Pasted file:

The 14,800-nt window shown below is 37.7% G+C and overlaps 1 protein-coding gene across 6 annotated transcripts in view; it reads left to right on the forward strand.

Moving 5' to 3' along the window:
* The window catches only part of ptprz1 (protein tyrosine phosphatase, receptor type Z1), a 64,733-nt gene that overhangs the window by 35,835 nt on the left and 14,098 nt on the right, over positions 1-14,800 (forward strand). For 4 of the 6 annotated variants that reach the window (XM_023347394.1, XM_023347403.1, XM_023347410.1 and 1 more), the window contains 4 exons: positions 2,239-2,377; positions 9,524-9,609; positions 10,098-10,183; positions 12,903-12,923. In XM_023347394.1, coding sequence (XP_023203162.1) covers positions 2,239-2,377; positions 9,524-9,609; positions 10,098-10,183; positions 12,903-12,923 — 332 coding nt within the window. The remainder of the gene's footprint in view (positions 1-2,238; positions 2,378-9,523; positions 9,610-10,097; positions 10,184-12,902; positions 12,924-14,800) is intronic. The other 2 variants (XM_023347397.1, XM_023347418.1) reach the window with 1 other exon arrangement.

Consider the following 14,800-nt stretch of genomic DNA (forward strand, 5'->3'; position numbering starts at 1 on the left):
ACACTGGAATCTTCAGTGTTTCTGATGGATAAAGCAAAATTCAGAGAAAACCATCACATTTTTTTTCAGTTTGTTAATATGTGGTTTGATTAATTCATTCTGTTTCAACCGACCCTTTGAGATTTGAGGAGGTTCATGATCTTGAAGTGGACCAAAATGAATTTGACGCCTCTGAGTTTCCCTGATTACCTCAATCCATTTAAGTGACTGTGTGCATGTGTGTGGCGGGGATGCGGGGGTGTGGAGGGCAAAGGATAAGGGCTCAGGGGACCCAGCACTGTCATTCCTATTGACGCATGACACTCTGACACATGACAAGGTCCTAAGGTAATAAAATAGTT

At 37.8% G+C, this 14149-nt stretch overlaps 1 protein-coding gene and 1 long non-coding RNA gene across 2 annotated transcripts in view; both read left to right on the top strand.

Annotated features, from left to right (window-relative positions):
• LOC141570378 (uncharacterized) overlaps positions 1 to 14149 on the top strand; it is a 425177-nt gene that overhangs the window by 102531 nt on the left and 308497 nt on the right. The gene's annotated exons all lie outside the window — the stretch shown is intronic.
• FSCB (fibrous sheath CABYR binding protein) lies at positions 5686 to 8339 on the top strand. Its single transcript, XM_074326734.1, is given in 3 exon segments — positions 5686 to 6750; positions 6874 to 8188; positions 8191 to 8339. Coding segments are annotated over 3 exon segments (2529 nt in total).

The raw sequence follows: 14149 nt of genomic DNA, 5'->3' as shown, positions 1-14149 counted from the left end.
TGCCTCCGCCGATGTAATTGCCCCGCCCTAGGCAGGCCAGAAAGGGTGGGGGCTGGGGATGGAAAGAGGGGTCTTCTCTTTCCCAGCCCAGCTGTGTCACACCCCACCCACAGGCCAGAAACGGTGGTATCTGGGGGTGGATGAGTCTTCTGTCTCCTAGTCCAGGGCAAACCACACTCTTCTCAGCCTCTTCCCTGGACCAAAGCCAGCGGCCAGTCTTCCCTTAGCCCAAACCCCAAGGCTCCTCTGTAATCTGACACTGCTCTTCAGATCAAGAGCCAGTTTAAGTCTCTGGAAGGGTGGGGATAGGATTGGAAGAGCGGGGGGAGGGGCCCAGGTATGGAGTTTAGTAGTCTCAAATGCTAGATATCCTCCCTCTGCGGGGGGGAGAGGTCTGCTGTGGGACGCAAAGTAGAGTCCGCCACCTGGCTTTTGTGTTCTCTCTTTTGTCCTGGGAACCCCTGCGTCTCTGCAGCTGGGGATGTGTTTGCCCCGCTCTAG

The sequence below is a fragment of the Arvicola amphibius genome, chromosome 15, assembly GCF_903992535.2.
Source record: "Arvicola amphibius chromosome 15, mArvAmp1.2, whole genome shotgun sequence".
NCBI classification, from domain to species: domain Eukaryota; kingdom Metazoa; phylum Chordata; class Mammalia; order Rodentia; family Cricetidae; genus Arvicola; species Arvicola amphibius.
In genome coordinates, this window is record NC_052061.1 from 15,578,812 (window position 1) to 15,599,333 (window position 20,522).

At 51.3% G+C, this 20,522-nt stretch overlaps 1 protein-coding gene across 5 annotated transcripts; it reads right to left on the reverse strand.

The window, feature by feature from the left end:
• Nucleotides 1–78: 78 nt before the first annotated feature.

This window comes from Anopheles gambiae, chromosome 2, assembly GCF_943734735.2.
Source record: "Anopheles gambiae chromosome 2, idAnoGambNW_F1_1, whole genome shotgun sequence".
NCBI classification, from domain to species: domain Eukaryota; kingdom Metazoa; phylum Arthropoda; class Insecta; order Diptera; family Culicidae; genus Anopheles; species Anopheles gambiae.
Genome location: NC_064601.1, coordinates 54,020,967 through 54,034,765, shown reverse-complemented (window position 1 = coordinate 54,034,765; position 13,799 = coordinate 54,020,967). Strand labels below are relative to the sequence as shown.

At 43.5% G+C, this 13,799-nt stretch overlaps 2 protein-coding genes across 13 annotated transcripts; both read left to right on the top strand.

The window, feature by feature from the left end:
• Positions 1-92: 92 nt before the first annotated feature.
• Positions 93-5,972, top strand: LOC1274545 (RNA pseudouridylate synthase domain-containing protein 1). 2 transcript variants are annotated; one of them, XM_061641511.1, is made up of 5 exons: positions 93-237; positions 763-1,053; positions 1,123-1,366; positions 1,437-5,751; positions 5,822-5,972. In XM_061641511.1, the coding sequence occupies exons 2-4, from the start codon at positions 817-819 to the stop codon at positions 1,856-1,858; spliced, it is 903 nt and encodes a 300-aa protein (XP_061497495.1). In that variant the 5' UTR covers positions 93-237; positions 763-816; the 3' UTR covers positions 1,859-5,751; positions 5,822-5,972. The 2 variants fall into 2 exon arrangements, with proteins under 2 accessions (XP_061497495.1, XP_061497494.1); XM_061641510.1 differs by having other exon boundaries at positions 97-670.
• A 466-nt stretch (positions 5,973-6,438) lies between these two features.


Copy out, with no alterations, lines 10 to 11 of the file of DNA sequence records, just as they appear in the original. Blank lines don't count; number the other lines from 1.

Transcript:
The raw sequence follows: 14149 nt of genomic DNA, 5'->3' as shown, positions 1-14149 counted from the left end.
TGCCTCCGCCGATGTAATTGCCCCGCCCTAGGCAGGCCAGAAAGGGTGGGGGCTGGGGATGGAAAGAGGGGTCTTCTCTTTCCCAGCCCAGCTGTGTCACACCCCACCCACAGGCCAGAAACGGTGGTATCTGGGGGTGGATGAGTCTTCTGTCTCCTAGTCCAGGGCAAACCACACTCTTCTCAGCCTCTTCCCTGGACCAAAGCCAGCGGCCAGTCTTCCCTTAGCCCAAACCCCAAGGCTCCTCTGTAATCTGACACTGCTCTTCAGATCAAGAGCCAGTTTAAGTCTCTGGAAGGGTGGGGATAGGATTGGAAGAGCGGGGGGAGGGGCCCAGGTATGGAGTTTAGTAGTCTCAAATGCTAGATATCCTCCCTCTGCGGGGGGGAGAGGTCTGCTGTGGGACGCAAAGTAGAGTCCGCCACCTGGCTTTTGTGTTCTCTCTTTTGTCCTGGGAACCCCTGCGTCTCTGCAGCTGGGGATGTGTTTGCCCCGCTCTAG